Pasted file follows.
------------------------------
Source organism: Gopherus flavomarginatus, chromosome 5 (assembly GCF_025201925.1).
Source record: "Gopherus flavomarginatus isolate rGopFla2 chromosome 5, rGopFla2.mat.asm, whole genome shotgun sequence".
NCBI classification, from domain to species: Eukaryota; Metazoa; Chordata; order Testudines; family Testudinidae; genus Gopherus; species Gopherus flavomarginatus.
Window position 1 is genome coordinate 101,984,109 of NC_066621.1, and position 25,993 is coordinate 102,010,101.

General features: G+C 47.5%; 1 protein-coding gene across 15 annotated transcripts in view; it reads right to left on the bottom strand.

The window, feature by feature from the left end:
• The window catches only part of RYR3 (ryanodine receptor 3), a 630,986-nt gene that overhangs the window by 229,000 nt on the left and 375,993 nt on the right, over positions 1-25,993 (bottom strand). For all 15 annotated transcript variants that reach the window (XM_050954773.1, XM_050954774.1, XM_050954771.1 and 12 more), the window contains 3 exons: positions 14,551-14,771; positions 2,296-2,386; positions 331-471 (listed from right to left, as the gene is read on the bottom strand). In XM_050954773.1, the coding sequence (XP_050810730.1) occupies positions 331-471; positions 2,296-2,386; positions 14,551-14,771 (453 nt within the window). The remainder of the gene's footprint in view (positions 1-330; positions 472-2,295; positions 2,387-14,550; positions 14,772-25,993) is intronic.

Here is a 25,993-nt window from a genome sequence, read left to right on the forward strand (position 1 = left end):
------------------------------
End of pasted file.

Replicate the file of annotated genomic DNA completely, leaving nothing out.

Source organism: Gopherus flavomarginatus, chromosome 5 (assembly GCF_025201925.1).
Source record: "Gopherus flavomarginatus isolate rGopFla2 chromosome 5, rGopFla2.mat.asm, whole genome shotgun sequence".
NCBI classification, from domain to species: Eukaryota; Metazoa; Chordata; order Testudines; family Testudinidae; genus Gopherus; species Gopherus flavomarginatus.
Window position 1 is genome coordinate 101,984,109 of NC_066621.1, and position 25,993 is coordinate 102,010,101.

General features: G+C 47.5%; 1 protein-coding gene across 15 annotated transcripts in view; it reads right to left on the bottom strand.

The window, feature by feature from the left end:
• The window catches only part of RYR3 (ryanodine receptor 3), a 630,986-nt gene that overhangs the window by 229,000 nt on the left and 375,993 nt on the right, over positions 1-25,993 (bottom strand). For all 15 annotated transcript variants that reach the window (XM_050954773.1, XM_050954774.1, XM_050954771.1 and 12 more), the window contains 3 exons: positions 14,551-14,771; positions 2,296-2,386; positions 331-471 (listed from right to left, as the gene is read on the bottom strand). In XM_050954773.1, the coding sequence (XP_050810730.1) occupies positions 331-471; positions 2,296-2,386; positions 14,551-14,771 (453 nt within the window). The remainder of the gene's footprint in view (positions 1-330; positions 472-2,295; positions 2,387-14,550; positions 14,772-25,993) is intronic.

Here is a 25,993-nt window from a genome sequence, read left to right on the forward strand (position 1 = left end):